Faculté des sciences économiques et sociales

Commerce international, progrès technologique et chômage naturel : le cas de la Suisse

Zanetti, Attilio ; Gaudard, Gaston (Dir.) ; Friboulet, Jean-Jacques (Codir.)

Thèse de doctorat : Université de Fribourg : 2000.

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    Summary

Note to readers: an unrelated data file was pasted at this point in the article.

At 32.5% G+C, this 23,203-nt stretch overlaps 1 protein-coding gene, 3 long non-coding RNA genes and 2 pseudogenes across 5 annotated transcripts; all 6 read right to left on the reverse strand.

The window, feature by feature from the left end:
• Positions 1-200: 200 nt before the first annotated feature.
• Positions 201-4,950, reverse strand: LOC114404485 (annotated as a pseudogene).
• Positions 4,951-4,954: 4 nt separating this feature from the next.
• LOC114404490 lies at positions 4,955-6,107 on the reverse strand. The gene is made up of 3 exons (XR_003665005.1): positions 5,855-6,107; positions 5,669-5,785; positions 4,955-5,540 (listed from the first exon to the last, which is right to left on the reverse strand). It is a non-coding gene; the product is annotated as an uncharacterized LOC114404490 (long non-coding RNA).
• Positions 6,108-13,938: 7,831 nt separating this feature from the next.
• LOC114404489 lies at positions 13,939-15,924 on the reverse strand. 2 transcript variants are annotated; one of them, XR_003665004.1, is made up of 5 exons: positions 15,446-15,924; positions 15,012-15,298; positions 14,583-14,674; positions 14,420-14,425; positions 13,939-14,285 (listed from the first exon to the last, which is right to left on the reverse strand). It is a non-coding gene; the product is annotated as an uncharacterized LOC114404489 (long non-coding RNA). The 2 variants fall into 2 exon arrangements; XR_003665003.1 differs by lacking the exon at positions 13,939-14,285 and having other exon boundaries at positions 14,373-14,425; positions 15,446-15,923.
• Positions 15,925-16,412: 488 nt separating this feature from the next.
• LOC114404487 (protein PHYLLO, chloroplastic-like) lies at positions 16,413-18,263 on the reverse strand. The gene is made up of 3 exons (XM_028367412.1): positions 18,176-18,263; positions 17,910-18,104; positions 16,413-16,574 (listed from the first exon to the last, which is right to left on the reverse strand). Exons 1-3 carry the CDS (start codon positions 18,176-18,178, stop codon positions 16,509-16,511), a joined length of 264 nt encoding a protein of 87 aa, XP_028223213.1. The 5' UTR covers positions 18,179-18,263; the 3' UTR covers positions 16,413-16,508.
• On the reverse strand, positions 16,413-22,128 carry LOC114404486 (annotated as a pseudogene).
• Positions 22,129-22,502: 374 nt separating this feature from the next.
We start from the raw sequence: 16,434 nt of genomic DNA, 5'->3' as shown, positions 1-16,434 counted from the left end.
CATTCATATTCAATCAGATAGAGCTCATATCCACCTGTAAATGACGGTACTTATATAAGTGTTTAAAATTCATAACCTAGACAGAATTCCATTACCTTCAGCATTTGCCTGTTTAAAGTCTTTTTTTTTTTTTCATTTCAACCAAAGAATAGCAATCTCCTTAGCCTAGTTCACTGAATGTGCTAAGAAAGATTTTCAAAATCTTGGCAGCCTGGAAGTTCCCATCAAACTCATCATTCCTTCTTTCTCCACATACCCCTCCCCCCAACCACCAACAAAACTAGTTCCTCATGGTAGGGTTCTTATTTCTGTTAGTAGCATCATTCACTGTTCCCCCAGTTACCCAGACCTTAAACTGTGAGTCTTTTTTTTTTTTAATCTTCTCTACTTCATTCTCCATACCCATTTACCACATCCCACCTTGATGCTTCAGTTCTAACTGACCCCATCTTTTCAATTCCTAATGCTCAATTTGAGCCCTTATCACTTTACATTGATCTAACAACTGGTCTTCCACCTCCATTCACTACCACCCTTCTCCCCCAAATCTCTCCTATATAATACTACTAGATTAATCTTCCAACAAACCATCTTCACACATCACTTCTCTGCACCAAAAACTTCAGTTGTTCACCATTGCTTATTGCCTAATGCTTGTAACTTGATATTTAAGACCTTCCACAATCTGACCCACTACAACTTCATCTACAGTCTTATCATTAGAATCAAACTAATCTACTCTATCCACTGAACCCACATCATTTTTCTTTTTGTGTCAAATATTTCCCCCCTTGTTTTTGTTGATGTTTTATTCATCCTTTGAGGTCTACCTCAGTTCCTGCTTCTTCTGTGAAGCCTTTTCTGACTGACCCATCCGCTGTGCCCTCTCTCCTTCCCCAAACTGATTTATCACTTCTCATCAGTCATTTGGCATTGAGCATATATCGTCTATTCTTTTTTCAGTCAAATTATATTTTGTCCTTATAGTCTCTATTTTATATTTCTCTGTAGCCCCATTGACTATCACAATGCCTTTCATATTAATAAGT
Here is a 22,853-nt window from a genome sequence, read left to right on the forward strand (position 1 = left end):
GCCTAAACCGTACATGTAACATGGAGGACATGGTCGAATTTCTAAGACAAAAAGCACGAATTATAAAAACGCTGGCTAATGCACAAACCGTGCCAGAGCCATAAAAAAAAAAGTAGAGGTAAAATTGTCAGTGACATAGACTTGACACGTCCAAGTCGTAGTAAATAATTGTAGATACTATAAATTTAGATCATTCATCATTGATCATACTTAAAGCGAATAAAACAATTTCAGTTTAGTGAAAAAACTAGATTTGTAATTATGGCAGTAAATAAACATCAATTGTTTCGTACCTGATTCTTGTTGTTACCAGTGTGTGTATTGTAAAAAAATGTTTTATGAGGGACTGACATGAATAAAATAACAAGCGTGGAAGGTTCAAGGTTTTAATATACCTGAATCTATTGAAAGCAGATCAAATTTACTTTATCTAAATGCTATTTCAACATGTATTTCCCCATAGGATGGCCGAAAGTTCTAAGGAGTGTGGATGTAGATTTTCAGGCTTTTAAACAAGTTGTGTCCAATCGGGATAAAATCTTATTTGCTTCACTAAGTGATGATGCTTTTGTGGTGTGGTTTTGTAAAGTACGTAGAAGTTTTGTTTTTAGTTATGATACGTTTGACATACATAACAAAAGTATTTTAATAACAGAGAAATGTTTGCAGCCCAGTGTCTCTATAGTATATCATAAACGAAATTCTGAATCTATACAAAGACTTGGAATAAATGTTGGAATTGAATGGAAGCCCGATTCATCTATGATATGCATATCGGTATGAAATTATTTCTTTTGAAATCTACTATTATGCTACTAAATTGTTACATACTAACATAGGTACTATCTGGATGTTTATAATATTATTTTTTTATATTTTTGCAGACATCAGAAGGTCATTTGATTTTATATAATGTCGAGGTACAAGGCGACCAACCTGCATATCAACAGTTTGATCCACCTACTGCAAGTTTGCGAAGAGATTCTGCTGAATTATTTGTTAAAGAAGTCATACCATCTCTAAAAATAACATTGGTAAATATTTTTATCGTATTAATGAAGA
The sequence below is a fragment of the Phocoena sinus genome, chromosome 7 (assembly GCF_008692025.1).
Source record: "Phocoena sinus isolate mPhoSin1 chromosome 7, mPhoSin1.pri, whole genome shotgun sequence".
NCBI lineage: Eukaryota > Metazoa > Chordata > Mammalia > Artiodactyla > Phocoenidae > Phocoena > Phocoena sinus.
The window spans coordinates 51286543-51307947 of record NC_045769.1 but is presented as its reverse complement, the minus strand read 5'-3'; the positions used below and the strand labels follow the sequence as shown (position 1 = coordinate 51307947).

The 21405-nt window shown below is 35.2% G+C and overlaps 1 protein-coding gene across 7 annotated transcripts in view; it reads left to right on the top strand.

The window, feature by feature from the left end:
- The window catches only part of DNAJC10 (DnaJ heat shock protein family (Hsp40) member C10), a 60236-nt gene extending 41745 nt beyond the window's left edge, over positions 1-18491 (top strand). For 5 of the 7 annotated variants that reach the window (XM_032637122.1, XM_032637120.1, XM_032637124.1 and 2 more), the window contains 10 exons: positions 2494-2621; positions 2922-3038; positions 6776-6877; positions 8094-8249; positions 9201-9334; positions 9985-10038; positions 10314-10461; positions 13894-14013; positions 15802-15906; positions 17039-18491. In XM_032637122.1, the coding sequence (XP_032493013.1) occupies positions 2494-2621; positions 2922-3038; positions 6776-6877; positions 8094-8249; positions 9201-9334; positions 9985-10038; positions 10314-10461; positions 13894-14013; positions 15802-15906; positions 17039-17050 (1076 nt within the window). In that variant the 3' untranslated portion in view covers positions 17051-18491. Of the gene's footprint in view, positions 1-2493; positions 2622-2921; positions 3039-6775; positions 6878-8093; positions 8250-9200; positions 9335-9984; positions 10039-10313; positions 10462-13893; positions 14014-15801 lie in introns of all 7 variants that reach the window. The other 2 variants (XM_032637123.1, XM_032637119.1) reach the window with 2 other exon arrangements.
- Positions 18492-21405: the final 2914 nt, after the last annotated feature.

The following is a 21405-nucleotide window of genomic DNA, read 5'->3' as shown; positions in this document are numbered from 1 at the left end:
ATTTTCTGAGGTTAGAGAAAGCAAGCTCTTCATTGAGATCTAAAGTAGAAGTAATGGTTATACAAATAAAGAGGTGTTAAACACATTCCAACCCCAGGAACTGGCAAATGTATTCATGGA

In 1991 Switzerland entered a period of recession. The economic slowdown led to an unexpectedly steep rise in unemployment. In February 1997, the unemployment rate peaked at 5.7% - the highest level since the 1930s -, up from 0.5% in 1990. For the first time in its recent history the country had to deal with a significant level of unemployment. It soon became clear that the abrupt rise in unemployment could not be explained by cyclical arguments only. This work is divided in two parts. The first part describes the recent evolution of the Swiss labor market, focusing in particular on the changes that have affected the composition of labor demand and their consequences in terms of natural unemployment. The second part analyses two possible causes of such changes, international trade and skilled-biased technological change, and evaluates their impact. The first chapter describes the stylized facts, pointing out the main differences in the way the labor market reacted to the slowdown in activity during the recession of 1991-1997 as compared with previous recessions. It argues that unskilled workers have been more severely and more durably hit by the decline in labor demand. The chapter also defines the concept of natural unemployment. It is generally admitted that natural unemployment includes two components: a frictional one and a structural one. Frictional unemployment is generated by imperfections of labor market institutions such that they limit market transparency and increase transaction costs. Structural unemployment, on the contrary, is due to a more fundamental disequilibrium between labor demand and labor supply (mismatch). Usually this occurs because unemployed persons lack the required skills. Chapter two provides empirical proofs of an upward shift in the natural unemployment rate. This is done by estimating a hiring function as well as a Beveridge curve.